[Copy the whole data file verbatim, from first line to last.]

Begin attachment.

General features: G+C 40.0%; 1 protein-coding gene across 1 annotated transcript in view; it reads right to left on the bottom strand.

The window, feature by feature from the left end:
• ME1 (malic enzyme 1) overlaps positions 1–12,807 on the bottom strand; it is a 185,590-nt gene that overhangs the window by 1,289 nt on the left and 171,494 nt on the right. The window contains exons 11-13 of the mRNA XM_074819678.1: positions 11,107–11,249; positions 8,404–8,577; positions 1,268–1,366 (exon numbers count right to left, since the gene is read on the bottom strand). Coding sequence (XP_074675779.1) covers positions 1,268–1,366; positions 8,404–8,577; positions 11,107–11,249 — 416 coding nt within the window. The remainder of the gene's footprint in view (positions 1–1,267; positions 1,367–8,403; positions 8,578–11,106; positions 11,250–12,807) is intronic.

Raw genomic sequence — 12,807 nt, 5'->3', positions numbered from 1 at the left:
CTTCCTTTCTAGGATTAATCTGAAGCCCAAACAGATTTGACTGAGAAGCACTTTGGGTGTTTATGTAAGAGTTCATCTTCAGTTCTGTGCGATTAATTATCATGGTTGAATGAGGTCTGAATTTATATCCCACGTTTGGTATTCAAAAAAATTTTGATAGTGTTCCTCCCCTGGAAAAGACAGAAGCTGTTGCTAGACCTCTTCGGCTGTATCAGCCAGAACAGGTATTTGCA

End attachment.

General features: G+C 40.0%; 1 protein-coding gene across 1 annotated transcript in view; it reads right to left on the bottom strand.

The window, feature by feature from the left end:
• ME1 (malic enzyme 1) overlaps positions 1–12,807 on the bottom strand; it is a 185,590-nt gene that overhangs the window by 1,289 nt on the left and 171,494 nt on the right. The window contains exons 11-13 of the mRNA XM_074819678.1: positions 11,107–11,249; positions 8,404–8,577; positions 1,268–1,366 (exon numbers count right to left, since the gene is read on the bottom strand). Coding sequence (XP_074675779.1) covers positions 1,268–1,366; positions 8,404–8,577; positions 11,107–11,249 — 416 coding nt within the window. The remainder of the gene's footprint in view (positions 1–1,267; positions 1,367–8,403; positions 8,578–11,106; positions 11,250–12,807) is intronic.

Raw genomic sequence — 12,807 nt, 5'->3', positions numbered from 1 at the left:
CTTCCTTTCTAGGATTAATCTGAAGCCCAAACAGATTTGACTGAGAAGCACTTTGGGTGTTTATGTAAGAGTTCATCTTCAGTTCTGTGCGATTAATTATCATGGTTGAATGAGGTCTGAATTTATATCCCACGTTTGGTATTCAAAAAAATTTTGATAGTGTTCCTCCCCTGGAAAAGACAGAAGCTGTTGCTAGACCTCTTCGGCTGTATCAGCCAGAACAGGTATTTGCA